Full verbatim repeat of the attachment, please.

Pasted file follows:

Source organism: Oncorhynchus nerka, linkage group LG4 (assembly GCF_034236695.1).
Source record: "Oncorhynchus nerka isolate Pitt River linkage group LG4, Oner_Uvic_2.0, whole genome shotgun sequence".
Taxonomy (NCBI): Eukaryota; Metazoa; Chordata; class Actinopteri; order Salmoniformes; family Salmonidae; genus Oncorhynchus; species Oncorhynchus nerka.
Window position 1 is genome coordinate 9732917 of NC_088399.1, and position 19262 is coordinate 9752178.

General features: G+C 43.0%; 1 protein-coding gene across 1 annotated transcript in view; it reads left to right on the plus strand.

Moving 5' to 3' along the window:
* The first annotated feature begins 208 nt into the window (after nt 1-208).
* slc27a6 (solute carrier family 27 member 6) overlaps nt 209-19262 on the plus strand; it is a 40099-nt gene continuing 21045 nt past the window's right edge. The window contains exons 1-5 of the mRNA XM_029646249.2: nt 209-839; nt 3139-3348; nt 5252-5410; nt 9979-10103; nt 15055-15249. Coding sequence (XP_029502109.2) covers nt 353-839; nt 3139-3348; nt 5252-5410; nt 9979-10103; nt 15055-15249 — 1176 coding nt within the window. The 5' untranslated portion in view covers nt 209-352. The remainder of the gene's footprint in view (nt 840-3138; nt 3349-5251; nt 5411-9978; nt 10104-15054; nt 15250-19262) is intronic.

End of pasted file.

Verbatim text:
Source organism: Oncorhynchus nerka, linkage group LG4 (assembly GCF_034236695.1).
Source record: "Oncorhynchus nerka isolate Pitt River linkage group LG4, Oner_Uvic_2.0, whole genome shotgun sequence".
Taxonomy (NCBI): Eukaryota; Metazoa; Chordata; class Actinopteri; order Salmoniformes; family Salmonidae; genus Oncorhynchus; species Oncorhynchus nerka.
Window position 1 is genome coordinate 9732917 of NC_088399.1, and position 19262 is coordinate 9752178.

General features: G+C 43.0%; 1 protein-coding gene across 1 annotated transcript in view; it reads left to right on the plus strand.

Moving 5' to 3' along the window:
* The first annotated feature begins 208 nt into the window (after nt 1-208).
* slc27a6 (solute carrier family 27 member 6) overlaps nt 209-19262 on the plus strand; it is a 40099-nt gene continuing 21045 nt past the window's right edge. The window contains exons 1-5 of the mRNA XM_029646249.2: nt 209-839; nt 3139-3348; nt 5252-5410; nt 9979-10103; nt 15055-15249. Coding sequence (XP_029502109.2) covers nt 353-839; nt 3139-3348; nt 5252-5410; nt 9979-10103; nt 15055-15249 — 1176 coding nt within the window. The 5' untranslated portion in view covers nt 209-352. The remainder of the gene's footprint in view (nt 840-3138; nt 3349-5251; nt 5411-9978; nt 10104-15054; nt 15250-19262) is intronic.